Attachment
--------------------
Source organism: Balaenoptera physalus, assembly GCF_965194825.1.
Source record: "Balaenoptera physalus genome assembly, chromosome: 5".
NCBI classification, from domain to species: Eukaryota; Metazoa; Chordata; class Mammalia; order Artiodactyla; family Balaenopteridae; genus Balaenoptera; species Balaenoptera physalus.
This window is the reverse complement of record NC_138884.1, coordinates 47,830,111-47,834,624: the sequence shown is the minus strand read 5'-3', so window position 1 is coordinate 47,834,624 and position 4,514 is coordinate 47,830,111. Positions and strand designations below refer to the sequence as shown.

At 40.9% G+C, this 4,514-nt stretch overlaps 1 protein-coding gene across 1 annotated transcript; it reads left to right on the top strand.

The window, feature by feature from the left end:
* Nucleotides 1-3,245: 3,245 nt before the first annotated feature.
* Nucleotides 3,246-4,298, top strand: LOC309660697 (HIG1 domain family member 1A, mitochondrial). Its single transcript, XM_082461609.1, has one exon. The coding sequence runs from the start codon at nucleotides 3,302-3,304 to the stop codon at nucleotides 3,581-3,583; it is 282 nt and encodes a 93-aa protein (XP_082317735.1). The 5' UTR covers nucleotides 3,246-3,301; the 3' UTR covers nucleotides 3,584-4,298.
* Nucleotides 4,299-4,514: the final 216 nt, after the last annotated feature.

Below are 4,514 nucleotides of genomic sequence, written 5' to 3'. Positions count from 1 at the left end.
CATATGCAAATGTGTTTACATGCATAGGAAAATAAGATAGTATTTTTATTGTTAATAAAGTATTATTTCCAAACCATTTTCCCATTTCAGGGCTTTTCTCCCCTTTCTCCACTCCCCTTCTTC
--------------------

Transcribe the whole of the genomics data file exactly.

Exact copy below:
Source organism: Balaenoptera physalus, assembly GCF_965194825.1.
Source record: "Balaenoptera physalus genome assembly, chromosome: 5".
NCBI classification, from domain to species: Eukaryota; Metazoa; Chordata; class Mammalia; order Artiodactyla; family Balaenopteridae; genus Balaenoptera; species Balaenoptera physalus.
This window is the reverse complement of record NC_138884.1, coordinates 47,830,111-47,834,624: the sequence shown is the minus strand read 5'-3', so window position 1 is coordinate 47,834,624 and position 4,514 is coordinate 47,830,111. Positions and strand designations below refer to the sequence as shown.

At 40.9% G+C, this 4,514-nt stretch overlaps 1 protein-coding gene across 1 annotated transcript; it reads left to right on the top strand.

The window, feature by feature from the left end:
* Nucleotides 1-3,245: 3,245 nt before the first annotated feature.
* Nucleotides 3,246-4,298, top strand: LOC309660697 (HIG1 domain family member 1A, mitochondrial). Its single transcript, XM_082461609.1, has one exon. The coding sequence runs from the start codon at nucleotides 3,302-3,304 to the stop codon at nucleotides 3,581-3,583; it is 282 nt and encodes a 93-aa protein (XP_082317735.1). The 5' UTR covers nucleotides 3,246-3,301; the 3' UTR covers nucleotides 3,584-4,298.
* Nucleotides 4,299-4,514: the final 216 nt, after the last annotated feature.

Below are 4,514 nucleotides of genomic sequence, written 5' to 3'. Positions count from 1 at the left end.
CATATGCAAATGTGTTTACATGCATAGGAAAATAAGATAGTATTTTTATTGTTAATAAAGTATTATTTCCAAACCATTTTCCCATTTCAGGGCTTTTCTCCCCTTTCTCCACTCCCCTTCTTC